Subject: Point closest to a set of lines From: Kamran Iranpour Date: 13 Aug, 2012 16:08:13 Message: 15 of 20 On Aug 13, 5:08pm, "Bruno Luong" wrote: > "Matt J" wrote in message ... > > Kamran Iranpour wrote in message ... > > Bruno's code was mostly devoted to converting the lines from parametric form to algebraic form. > > No, not only that, my code ensures the least-squares is on the *geometrical distances*, and this is not for fun. I though I emphasize enough in my previous posts, but obviously I failed. > > d = [1 1 1; > -0.5 -0.75 -0.833]; > P = d; > P(2,:) = P(2,:) + [3.5 2 1.5]; > > % Here is the engine to find least-square intersection of those lines. > [m n] = size(d); > A = rand(n*(m-1),m); > b = rand(n*(m-1),1); > for k=1:n > idx = (k-1)*(m-1)+(1:m-1); > Q = null(d(:,k)')'; > A(idx,:) = Q; > b(idx,1) = Q*P(:,k); > end > xy = A \ b > > clf > x = linspace(-10,10,2); > P1=[-0.5 3.5]; > P2=[-0.75 2]; > P3=[-0.833 1.5]; > plot(x,polyval(P1,x),'b-',... > x,polyval(P2,x),'g-.',... > x,polyval(P3,x),'k:',... > xy(1),xy(2),'or'); > axis equal > > % Bruno Thanks. I was doing some stupid "smart" coding that messed up the whole thing. You are absolutely correct. This answer is much closer to the correct answer when I test it on real data than using just A\b. But to tell the truth, I don't know the method you are using, I must go back to my text books. Thanks again. Kamran
 Subject: Point closest to a set of lines From: Matt J Date: 13 Aug, 2012 20:06:08 Message: 16 of 20 Kamran Iranpour wrote in message ... > > > Thanks. I was doing some stupid "smart" coding that messed up the > whole thing. You are absolutely correct. This answer is much closer to > the correct answer when I test it on real data than using just A\b. > But to tell the truth, I don't know the method you are using, I must > go back to my text books. ============== If I understand the approach, the orthogonal projection of a point x onto the i-th line can be written as an affine transform Pi*[x;y]+di where Pi is 2x2, di is 2x1, and i=1,2,3,... are indices of your different lines. You want to minimize the least squares cost function sum_i || Pi*[x;y]+di ||^2 which is equivalent to stacking all the Pi into a tall matrix A, all the di into a tall vector b, and finally doing xy=A\b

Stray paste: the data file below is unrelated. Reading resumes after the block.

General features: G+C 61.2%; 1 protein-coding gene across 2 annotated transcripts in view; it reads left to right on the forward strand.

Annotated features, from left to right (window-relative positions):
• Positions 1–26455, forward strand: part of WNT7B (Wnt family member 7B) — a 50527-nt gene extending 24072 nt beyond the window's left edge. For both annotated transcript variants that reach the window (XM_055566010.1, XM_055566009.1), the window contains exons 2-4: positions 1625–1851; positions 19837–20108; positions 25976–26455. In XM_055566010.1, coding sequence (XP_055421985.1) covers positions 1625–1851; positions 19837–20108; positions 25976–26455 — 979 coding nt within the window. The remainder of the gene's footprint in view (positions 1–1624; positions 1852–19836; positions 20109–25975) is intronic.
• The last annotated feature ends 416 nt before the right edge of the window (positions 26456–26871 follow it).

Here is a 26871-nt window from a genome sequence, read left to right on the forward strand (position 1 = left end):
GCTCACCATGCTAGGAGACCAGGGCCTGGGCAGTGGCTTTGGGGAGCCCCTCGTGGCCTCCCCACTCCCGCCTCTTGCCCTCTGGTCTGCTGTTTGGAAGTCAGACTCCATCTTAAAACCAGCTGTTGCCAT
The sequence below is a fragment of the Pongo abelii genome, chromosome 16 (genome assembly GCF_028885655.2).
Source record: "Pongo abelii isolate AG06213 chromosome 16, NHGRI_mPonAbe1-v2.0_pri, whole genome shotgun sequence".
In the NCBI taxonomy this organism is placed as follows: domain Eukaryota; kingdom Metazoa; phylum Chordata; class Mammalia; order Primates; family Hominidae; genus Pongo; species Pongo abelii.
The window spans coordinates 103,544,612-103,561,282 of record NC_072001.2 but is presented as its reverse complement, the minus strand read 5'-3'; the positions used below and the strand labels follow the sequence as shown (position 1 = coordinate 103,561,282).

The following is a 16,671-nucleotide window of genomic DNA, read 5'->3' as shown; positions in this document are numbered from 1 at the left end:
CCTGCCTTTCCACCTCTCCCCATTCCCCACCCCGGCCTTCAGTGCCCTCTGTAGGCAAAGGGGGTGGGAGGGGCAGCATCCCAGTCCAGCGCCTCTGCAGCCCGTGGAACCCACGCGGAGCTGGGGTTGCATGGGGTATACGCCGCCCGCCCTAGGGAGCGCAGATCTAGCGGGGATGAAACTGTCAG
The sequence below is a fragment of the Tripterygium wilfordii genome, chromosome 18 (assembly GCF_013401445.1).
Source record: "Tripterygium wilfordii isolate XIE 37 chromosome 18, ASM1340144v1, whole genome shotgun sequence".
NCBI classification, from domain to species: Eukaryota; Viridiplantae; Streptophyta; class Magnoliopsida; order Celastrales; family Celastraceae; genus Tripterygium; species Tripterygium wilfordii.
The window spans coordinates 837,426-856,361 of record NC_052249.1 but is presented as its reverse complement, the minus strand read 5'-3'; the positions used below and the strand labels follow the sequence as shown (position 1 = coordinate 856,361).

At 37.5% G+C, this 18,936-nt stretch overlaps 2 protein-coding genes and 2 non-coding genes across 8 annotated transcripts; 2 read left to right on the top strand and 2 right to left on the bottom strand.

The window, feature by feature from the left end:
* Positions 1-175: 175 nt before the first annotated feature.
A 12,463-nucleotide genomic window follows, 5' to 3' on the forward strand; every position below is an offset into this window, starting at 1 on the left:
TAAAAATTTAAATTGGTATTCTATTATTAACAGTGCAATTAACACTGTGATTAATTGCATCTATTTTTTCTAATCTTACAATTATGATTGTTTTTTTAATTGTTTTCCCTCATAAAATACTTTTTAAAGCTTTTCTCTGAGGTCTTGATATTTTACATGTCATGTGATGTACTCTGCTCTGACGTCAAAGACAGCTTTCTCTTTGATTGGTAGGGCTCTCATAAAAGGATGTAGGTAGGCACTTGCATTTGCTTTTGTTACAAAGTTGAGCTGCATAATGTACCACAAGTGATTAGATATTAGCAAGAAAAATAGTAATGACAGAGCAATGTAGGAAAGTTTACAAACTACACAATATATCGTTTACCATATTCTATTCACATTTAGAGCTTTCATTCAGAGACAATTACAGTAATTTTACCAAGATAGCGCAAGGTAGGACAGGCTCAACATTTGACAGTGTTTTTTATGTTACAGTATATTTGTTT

Subject: Point closest to a set of lines From: Kamran Iranpour Date: 14 Aug, 2012 08:21:40 Message: 17 of 20 On Aug 13, 10:06pm, "Matt J " wrote: > Kamran Iranpour wrote in message ... > > > Thanks. I was doing some stupid "smart" coding that messed up the > > whole thing. You are absolutely correct. This answer is much closer to > > the correct answer when I test it on real data than using just A\b. > > But to tell the truth, I don't know the method you are using, I must > > go back to my text books. > > ============== > > If I understand the approach, the orthogonal projection of a point x onto the i-th line can be written as an affine transform > > Pi*[x;y]+di > > where Pi is 2x2, di is 2x1, and i=1,2,3,... are indices of your different lines. You want to minimize the least squares cost function > > sum_i || Pi*[x;y]+di ||^2 > > which is equivalent to stacking all the Pi into a tall matrix A, all the di into a tall vector b, and finally doing > > xy=A\b Thanks Matt for the explanation.